NSSR student Emmanuel Guerisoli investigates graduate program coverage of health insurance with an essay now published at Public Seminar, an extension of The New School’s legendary “General Seminar,” founded by the original University in Exile scholars.
Last year, the New School for Social Research and the university administration announced a new fellowship initiative for NSSR students, included full scholarships for Ph.D. students, covering full tuition and a $20,000 yearly stipend for three to five years of study. Dean’s Fellowships, providing full tuition, were also maintained. The scholarships were rolled out this year: 23 students were recipient of the Prize Fellowship (tuition + stipend) and 12 students received the Dean’s Fellowship. The new plan was funded by $1,000,000 given to NSSR by the University. According to my notes taken from various Dean’s Advisory Councils that I attended as a sociology student representative, by 2022, Ph.D. students will be reduced from 510 to 350. As of spring 2014, only 7% of Ph.D. students had full tuition plus stipend (which ranged from $7,500 to $15,000 yearly) and an additional 7% had full tuition covered by NSSR. By 2022, both percentages should be upgraded to 25%. This means that half of Ph.D. students at NSSR would have their tuition totally covered by the New School. The other half would either be partially financed by NSSR or totally funded by other sources. All of this is praiseworthy.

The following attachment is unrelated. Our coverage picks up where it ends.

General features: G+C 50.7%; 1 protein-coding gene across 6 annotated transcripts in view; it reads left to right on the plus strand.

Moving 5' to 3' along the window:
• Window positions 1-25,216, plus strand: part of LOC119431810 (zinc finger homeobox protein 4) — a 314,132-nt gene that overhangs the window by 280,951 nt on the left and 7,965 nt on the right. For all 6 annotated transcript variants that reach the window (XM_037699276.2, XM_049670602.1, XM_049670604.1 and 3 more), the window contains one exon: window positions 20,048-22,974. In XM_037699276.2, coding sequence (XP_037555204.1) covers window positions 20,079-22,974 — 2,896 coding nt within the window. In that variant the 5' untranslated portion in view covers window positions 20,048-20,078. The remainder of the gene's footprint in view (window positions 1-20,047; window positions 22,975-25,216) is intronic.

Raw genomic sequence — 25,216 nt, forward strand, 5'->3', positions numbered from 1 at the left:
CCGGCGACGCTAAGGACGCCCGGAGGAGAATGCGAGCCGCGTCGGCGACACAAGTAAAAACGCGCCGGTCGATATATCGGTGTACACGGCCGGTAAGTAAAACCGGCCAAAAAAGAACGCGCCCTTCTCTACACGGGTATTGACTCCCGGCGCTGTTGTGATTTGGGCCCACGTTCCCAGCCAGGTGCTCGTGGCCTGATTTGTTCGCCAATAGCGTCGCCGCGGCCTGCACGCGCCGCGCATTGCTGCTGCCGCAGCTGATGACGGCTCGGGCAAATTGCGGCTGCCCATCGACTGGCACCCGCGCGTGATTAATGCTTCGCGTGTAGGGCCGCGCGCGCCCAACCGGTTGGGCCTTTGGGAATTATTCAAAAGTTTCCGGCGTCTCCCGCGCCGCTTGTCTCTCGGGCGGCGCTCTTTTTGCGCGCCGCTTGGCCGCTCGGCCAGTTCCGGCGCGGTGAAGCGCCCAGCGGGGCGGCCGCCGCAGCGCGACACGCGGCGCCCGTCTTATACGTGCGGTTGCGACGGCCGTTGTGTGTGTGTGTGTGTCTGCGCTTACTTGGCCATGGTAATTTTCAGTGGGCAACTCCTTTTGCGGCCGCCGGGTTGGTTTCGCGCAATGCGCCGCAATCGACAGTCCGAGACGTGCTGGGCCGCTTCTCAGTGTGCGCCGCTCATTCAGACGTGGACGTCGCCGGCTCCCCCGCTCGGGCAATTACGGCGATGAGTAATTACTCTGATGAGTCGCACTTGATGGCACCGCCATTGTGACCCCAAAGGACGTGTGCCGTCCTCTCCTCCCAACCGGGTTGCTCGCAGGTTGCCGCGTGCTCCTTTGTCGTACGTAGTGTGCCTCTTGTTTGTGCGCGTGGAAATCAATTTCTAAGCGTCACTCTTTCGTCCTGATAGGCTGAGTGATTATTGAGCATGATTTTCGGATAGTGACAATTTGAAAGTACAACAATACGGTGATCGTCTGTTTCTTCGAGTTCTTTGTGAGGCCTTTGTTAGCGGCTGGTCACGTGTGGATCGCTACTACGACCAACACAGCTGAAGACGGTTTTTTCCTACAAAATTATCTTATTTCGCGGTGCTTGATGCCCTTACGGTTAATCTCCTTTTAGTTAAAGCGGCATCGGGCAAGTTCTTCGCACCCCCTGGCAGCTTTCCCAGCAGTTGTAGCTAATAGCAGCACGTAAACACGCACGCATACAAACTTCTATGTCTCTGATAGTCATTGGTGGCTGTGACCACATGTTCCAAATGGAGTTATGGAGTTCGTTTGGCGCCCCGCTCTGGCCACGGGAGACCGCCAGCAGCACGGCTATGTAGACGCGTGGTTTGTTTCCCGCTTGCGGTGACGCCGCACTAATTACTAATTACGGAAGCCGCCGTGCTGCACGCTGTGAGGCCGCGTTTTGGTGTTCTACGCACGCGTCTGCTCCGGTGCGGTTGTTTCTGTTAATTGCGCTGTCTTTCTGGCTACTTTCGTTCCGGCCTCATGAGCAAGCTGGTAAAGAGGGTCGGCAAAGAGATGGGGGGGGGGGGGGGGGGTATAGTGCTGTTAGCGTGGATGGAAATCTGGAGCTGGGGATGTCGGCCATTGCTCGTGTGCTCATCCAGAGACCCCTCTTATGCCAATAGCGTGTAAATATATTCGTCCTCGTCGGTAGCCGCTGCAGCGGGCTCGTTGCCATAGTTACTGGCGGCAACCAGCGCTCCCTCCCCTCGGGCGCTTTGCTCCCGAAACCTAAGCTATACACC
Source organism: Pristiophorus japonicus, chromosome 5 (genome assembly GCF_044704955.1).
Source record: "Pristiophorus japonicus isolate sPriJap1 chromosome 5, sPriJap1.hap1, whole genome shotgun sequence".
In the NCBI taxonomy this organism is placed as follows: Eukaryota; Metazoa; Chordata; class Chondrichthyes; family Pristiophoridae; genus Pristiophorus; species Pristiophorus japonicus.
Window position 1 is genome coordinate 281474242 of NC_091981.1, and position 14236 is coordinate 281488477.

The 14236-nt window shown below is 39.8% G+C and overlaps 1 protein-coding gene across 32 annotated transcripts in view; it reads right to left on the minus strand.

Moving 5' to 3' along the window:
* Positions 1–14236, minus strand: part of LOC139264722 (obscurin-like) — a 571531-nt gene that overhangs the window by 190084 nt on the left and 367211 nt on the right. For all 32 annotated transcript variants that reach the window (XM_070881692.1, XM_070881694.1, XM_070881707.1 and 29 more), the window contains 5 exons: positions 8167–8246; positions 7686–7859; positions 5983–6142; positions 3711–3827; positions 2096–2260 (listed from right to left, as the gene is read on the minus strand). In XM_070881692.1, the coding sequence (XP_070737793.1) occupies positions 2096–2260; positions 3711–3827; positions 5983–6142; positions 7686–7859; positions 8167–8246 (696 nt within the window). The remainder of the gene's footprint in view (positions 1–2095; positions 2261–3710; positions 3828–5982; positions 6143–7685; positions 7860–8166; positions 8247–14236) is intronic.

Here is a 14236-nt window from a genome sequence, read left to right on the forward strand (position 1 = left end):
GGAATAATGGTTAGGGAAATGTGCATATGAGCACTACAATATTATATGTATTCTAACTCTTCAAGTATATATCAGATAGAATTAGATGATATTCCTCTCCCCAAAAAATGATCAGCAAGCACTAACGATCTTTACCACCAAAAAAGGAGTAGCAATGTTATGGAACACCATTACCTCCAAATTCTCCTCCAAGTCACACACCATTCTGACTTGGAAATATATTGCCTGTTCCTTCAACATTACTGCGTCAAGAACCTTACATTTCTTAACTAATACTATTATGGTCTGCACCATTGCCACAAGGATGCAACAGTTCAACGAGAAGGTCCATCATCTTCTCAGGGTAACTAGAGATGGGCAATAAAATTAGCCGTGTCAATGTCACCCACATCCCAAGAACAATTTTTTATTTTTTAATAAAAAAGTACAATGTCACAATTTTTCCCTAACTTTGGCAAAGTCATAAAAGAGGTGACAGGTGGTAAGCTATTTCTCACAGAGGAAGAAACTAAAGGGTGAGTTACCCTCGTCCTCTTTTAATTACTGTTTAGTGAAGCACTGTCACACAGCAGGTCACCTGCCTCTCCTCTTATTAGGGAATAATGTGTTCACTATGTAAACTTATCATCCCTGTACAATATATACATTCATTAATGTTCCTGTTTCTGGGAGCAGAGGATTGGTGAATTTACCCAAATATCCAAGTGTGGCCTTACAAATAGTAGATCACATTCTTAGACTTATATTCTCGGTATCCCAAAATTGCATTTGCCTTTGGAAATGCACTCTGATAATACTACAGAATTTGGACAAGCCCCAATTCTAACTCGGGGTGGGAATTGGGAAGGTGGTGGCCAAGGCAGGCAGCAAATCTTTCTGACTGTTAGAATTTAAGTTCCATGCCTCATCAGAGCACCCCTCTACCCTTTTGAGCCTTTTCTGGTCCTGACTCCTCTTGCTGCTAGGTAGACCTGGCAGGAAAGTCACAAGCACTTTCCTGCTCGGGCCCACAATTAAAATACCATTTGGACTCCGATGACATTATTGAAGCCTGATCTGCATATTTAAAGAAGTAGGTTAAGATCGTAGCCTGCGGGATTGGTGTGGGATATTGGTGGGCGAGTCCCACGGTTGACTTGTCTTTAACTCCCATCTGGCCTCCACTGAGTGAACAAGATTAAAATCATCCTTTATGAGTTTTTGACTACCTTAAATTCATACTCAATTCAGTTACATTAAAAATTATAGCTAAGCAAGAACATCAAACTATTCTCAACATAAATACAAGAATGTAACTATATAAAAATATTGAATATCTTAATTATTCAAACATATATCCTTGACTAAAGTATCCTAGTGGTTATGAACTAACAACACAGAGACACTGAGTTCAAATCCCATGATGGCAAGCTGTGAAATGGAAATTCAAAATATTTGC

However, I was struck by the absence of healthcare within Ph.D. student’s fellowships. In the discussions, the New School refused to provide funding to cover our health insurance.
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